I don't understand HIPAA. I mean, I do understand it, but I don't always understand why one thing violates it while and other doesn't. For example, when I go to the doctors office and they call out my entire name in the waiting room, isn't that a violation?
I was in the middle of a phone call yesterday that somebody at work claimed was a violation, but I'm sure that it was not. I was calling the daughter of a patient of mine per her request, and even though there was no voicemail message, I left the following message:
"Hi, this is Dr. Fizzy. I'm calling about your mother. She's doing great, but I just wanted to touch base with you about her care. Please call me back at 555-5555."
I can't for the life of me figure out how this violates HIPAA, but feel free to educate me.
If you were calling the daughter at the request of the patient, it wasn't a HIPAA violation: the patient gave you permission to share the information with a specific individual. It could have be a violation if you mis-dialed and left a message including the patient's name at a wrong number, but I don't think it would be a violation if you mis-dialed and said, "your mother" instead of the patient's name. "Your mother" isn't personally identifiable information.ReplyDelete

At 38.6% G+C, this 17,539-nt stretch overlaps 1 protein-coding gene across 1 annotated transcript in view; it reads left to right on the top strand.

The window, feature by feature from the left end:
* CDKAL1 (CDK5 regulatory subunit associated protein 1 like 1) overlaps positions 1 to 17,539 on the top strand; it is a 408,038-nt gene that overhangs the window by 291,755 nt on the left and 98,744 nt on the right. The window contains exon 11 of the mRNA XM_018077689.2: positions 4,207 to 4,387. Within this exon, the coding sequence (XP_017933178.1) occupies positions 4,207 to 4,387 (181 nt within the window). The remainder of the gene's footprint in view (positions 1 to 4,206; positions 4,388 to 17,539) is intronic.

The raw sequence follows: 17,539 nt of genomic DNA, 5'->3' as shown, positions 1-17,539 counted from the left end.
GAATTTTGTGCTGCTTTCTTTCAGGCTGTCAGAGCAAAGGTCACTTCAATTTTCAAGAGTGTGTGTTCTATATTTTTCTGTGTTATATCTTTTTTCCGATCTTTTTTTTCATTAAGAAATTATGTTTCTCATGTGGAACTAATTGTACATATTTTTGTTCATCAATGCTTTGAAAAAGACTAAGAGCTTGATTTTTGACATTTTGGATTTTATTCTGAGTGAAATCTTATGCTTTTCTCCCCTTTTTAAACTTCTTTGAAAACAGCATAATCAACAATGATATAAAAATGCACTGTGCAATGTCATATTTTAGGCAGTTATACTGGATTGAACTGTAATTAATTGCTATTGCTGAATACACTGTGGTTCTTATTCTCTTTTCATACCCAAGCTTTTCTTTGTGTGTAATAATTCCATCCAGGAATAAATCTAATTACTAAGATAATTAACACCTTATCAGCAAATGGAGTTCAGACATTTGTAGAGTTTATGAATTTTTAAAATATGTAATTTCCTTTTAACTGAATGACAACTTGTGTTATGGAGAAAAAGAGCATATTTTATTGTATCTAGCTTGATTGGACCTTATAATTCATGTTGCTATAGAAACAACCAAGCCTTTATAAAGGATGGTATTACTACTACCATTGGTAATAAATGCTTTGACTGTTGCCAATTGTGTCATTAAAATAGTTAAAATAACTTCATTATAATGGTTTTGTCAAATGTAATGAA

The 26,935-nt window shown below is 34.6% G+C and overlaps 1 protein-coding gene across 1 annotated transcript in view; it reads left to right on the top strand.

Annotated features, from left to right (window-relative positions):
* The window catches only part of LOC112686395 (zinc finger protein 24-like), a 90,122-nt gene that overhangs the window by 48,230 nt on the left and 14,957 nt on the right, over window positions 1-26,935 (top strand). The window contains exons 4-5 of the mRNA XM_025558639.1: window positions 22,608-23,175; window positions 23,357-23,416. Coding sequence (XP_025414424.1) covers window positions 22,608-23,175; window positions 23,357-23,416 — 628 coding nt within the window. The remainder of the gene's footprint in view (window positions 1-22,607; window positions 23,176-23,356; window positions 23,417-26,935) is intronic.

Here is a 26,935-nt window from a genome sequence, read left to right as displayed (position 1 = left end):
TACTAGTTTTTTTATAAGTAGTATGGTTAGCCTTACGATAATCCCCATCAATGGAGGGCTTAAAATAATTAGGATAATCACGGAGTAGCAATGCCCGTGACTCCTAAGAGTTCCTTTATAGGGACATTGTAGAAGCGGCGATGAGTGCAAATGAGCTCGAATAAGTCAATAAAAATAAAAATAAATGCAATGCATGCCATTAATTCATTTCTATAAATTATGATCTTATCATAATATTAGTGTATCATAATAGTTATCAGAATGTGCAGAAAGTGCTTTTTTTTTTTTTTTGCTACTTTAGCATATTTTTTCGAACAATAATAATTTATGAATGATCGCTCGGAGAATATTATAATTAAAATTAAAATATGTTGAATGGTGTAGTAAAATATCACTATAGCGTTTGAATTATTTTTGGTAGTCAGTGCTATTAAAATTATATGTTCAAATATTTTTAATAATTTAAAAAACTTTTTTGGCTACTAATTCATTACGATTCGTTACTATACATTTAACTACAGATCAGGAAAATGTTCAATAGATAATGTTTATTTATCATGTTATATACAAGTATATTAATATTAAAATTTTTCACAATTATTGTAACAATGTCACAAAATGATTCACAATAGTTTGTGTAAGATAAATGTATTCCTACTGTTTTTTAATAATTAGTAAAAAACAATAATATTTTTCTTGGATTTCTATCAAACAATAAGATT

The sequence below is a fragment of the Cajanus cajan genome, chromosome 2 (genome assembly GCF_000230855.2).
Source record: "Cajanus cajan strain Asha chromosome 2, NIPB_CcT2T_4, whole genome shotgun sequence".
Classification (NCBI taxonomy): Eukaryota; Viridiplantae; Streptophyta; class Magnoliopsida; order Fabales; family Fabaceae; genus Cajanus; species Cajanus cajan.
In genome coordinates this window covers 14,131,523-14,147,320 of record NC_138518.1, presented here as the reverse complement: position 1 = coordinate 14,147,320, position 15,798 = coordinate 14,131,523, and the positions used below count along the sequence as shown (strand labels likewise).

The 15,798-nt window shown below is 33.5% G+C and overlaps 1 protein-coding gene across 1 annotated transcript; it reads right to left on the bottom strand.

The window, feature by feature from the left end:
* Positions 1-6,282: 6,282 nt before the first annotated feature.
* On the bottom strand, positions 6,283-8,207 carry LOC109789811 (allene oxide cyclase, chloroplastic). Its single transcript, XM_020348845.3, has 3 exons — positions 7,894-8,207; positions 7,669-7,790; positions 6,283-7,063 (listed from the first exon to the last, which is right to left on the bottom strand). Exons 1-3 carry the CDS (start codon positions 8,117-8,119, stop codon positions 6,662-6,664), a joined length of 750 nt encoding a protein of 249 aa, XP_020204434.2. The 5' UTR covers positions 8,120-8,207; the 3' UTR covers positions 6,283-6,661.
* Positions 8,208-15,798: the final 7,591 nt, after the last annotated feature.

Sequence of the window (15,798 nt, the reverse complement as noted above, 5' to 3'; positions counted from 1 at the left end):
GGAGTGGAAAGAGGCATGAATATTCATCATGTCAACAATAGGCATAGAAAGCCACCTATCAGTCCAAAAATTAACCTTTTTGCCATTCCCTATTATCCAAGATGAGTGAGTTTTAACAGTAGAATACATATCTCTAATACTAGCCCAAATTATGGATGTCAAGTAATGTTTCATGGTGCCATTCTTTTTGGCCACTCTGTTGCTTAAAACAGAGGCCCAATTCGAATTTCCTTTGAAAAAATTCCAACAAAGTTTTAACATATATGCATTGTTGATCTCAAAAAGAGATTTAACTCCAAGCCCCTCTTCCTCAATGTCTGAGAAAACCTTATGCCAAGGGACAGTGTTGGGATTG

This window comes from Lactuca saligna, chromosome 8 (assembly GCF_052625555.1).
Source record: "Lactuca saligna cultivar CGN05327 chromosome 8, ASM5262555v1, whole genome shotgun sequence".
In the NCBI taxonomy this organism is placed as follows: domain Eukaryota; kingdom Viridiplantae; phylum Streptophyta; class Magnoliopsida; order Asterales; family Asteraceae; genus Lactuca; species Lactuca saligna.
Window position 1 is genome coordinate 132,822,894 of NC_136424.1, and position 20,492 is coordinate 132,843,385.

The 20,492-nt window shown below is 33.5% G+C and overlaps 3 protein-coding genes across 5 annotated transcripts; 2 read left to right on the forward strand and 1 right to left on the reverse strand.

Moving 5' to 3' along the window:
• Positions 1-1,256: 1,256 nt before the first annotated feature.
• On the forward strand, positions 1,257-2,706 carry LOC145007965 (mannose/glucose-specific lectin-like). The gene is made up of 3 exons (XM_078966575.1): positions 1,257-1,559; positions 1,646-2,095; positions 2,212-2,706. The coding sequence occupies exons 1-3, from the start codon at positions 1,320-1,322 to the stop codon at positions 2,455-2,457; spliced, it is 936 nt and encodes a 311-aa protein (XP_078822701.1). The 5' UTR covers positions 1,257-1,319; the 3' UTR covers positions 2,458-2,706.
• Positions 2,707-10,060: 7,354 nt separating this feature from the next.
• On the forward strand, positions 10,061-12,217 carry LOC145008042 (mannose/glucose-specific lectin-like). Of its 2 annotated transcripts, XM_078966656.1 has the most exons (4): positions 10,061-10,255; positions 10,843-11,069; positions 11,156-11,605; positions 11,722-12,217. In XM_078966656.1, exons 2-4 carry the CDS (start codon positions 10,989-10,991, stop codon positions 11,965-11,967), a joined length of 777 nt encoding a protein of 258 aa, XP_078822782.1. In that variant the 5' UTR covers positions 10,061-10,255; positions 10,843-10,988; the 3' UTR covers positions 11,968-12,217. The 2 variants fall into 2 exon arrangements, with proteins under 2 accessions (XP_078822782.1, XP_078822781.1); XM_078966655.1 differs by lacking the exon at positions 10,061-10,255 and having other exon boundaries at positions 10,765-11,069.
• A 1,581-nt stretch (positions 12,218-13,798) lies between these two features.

And if they call out your whole name in the office, it is a violation. First names, yes; last names, no.
I fail to see how calling out a full name in a waiting room is a HIPAA violation; it's not as if your name is privileged information that discloses such personal information as your health status, SS#, etc.Delete